This entry is something of a cheat, as it’s not really an examination of a myth, and wasn’t a part of an aired episode, but instead appeared on the Mythbusters website. Regardless, it’s simply too nerdy to pass up. See, there was an episode which dealt with things from superhero comics and movies that could conceivably be tested and reproduced in the real world, so the matter of super powers wasn’t really explored. To make up for this oversight, the gang moved the discussion to the web where Jamie and Adam focused on the feasibility of becoming a superhero by receiving the abilities of a spider, while Tori and Grant mulled over the pros and cons of gamma radiation exposure. Guess which there are more of?


5) The Moon Landing

This was one of my overall favorite episodes, probably because I’m a big proponent of the space program, and have always found moon landing conspiracy theorists incredibly annoying. Each of the most popular arguments for the falsification of the lunar landing is satisfyingly debunked (footprints can conceivably be made in moon dust, that wasn’t wind making the flag move, etc). But MythBusters effectively closed the case when they showed the reflectors. See, anyone with a powerful enough telescope and the right coordinates can see the reflectors left on the lunar surface by the astronauts. And that’s rather difficult to explain away, I’d say.

4) The Coffin Punch from Kill Bill

So, you’ve been buried alive and left to rot like the Bride. Can your awesome kung fu skills allow you to punch your way through the wood of the casket lid? (You do have awesome kung fu skills, right? ‘Cause that’s kinda important.) And even if you can accomplish this, could you then dig your way out of the tons of earth that will start rushing in immediately before you’re crushed and asphyxiated? MythBusters‘ short answer: No to the first part… and no again to the second, even assuming the first was possible. The crew tried with only a fraction of the actual amount of dirt a real prospective grave-escaper would be dealing with, and there’s just no way to get out of the casket and work your way to the surface before the dirt incapacitates you. It’s too fast and too heavy. Bummer.

3) The Ninja Arrow Catch

Ninjas hold a place of honor in the halls of nerd badassery, and MythBusters devoted not one, but two episodes to their mythical prowess. This was another disputed and revisited myth, appearing in both ninja-themed specials. Originally, Adam and Jamie declared this myth busted when their arrow-catching robot could not achieve this feat, but the fans insisted they try again with a real ninja before closing the case. So they found one!

Granted, their ninja had them firing arrows on his own terms: He decided how far away Jamie would stand, and would only let him draw back three-quarters of the way on his bow. But he did catch an arrow in mid-flight! Okay, not exactly consistently, but he proved it’s possible, and forced the MythBusters to revise their conclusion from “Busted” to “Plausible.” Furthermore, he demonstrated that ninjas don’t really need to catch arrows, because deflecting it and then dispatching the archer before he could get off another shot is much more practical, and well within a ninja’s capabilities.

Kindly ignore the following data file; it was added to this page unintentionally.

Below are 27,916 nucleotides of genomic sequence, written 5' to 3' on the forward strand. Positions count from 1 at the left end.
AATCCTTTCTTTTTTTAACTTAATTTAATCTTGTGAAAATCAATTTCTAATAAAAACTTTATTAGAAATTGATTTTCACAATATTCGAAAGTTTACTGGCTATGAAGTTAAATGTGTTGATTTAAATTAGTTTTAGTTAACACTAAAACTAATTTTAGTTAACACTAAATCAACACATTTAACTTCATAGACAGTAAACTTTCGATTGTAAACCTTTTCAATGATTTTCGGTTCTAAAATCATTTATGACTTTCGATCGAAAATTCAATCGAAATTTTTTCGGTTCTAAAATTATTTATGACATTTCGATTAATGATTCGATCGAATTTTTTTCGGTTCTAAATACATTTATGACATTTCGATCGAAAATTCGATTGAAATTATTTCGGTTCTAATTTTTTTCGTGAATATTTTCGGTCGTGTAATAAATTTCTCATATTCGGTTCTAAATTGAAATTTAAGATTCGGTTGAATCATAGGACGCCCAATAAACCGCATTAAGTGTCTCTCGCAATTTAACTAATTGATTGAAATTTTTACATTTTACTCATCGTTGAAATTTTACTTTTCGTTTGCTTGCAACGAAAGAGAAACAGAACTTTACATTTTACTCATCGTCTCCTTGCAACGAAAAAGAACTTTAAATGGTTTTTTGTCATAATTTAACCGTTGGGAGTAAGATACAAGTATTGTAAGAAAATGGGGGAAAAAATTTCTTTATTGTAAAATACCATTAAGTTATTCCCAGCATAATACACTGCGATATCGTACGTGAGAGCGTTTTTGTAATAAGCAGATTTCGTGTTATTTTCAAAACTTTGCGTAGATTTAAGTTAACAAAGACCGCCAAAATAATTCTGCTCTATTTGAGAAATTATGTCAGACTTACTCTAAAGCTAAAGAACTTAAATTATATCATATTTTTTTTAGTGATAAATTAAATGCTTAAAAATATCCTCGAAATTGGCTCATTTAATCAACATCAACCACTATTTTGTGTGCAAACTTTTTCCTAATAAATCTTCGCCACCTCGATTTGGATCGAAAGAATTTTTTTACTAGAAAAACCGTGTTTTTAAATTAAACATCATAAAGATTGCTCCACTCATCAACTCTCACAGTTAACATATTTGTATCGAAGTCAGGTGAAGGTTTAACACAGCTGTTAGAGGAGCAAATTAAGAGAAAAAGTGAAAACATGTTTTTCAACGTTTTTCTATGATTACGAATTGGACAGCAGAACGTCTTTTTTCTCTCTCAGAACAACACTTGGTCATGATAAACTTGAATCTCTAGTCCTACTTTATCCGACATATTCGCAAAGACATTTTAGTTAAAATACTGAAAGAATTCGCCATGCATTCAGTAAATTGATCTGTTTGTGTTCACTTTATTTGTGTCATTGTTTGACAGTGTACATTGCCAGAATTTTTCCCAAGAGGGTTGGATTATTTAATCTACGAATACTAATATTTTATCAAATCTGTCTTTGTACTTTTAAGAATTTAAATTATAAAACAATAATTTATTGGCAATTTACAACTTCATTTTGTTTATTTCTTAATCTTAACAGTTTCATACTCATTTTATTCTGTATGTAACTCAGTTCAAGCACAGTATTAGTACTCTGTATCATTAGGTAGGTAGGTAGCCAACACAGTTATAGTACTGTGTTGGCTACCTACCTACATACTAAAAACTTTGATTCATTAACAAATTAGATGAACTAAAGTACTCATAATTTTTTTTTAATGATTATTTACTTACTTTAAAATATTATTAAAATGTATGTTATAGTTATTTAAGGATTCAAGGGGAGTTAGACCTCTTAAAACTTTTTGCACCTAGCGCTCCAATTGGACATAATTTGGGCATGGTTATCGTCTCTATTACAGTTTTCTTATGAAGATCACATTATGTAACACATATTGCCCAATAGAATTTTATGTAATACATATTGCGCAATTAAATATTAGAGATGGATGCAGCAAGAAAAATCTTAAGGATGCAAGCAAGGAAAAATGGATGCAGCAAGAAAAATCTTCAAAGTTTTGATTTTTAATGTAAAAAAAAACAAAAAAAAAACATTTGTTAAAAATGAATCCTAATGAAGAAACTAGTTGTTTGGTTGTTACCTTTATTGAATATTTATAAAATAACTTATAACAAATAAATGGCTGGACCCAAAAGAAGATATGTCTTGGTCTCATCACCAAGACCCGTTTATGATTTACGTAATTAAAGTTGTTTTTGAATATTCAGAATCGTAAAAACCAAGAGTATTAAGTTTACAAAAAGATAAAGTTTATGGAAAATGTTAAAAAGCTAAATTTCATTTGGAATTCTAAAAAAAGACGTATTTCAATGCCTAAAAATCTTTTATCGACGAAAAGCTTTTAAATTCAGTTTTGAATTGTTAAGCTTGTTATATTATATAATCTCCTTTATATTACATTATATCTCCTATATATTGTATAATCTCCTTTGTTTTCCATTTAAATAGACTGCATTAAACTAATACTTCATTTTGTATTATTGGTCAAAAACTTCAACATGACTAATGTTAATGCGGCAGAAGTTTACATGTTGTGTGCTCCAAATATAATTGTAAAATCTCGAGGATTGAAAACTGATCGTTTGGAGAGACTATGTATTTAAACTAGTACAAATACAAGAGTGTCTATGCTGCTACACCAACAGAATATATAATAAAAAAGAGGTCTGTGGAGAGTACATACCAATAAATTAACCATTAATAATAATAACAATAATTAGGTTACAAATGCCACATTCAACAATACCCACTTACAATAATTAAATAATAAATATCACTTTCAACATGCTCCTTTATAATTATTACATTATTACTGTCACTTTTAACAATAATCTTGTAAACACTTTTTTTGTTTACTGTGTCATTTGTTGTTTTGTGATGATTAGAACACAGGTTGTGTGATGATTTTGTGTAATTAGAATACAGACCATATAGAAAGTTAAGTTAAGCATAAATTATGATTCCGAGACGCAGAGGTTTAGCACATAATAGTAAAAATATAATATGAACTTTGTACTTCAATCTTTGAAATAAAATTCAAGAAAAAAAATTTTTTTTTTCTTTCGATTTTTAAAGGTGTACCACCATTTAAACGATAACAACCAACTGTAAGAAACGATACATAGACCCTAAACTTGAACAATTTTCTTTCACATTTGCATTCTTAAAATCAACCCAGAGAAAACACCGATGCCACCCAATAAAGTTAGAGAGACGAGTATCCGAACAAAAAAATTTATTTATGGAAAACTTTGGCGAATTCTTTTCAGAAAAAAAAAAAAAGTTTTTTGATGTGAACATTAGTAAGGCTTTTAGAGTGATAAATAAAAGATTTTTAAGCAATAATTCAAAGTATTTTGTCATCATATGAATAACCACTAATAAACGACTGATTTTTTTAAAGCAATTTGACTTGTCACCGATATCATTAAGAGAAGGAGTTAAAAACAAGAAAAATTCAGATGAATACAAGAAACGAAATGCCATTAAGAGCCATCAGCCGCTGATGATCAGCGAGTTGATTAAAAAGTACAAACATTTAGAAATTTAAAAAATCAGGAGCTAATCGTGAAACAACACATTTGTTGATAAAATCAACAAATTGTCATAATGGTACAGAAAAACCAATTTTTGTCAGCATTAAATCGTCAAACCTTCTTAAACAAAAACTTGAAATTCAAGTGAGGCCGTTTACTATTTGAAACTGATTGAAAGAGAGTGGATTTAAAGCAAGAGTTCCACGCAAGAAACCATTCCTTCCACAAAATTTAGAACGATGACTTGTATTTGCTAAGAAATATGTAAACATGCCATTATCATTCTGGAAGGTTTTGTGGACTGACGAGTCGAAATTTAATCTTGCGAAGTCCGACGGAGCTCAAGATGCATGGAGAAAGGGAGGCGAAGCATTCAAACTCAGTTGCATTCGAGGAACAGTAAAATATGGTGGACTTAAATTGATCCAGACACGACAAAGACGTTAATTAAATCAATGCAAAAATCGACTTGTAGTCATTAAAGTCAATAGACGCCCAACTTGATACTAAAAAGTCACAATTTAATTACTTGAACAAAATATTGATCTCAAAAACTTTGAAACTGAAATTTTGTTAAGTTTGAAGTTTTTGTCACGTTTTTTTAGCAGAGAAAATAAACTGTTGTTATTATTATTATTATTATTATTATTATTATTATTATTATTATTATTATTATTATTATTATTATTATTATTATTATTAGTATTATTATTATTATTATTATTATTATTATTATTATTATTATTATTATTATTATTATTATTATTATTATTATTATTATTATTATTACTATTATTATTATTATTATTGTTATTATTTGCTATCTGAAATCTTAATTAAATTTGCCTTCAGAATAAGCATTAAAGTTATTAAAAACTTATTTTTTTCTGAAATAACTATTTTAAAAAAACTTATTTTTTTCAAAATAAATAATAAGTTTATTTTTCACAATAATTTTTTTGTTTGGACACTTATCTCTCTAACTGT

2) The Motorcycle Flip from Indiana Jones and the Last Crusade

This actually isn’t the first Indiana Jones-based myth featured on the show; Adam is an Indy fanatic (viewers are familiar with his regular donning of the trademark leather jacket and fedora), and previously the crew had covered two myths from Temple of Doom (“Falling Through Awnings”, and “Life Raft Parachute”). This stunt from Last Crusade was the most surprising, though, because it seems so reasonable: Flagpole is stuck in motorcycle spokes, motorcycle goes ass over teakettle.
When you abruptly stop something like a motorcycle engine, all that kinetic energy has to go somewhere, right? Wrong. Turns out it’s practically impossible to get a pole between a running motorcycle’s spokes — they had to use special wheels simply to test the effect of this act — and even if you get one jammed in there, all it’ll do is stop the bike dead. Still, here’s hoping the guys get around to testing the nuked refrigerator from Crystal Skull.

1) The Gorn Cannon from Star Trek

Quick run-down of the classic Star Trek episode “Arena” for those who may not have seen it: Kirk and the captain of a Gorn vessel are transported to an uninhabited planet by some of the Trek universe’s ubiquitous godlike aliens. There’s nothing on the planet but various mineral deposits, which the beings claim will serve as weapons if the captains can figure out how to use them. Kirk figures out how to make gunpowder, builds a bamboo cannon, and uses it to blow thr hell out of the Gorn by firing diamonds at him.

Alas, Kirk’s legendary Gorn Cannon got itself busted. Seems that while Kirk got the gunpowder recipe right, as in all cooking it’s not enough to know what the ingredients are, you have to know how much to use. If you don’t know the precise quantities of each mineral to add to make gunpowder, you won’t get squat. Of course, this is a moot point, because even with professional grade gunpowder, a length of bamboo like the one from the show would make a pretty piss poor cannon — even if you could get it to fire, it’d be all but unaimable. Sad, really.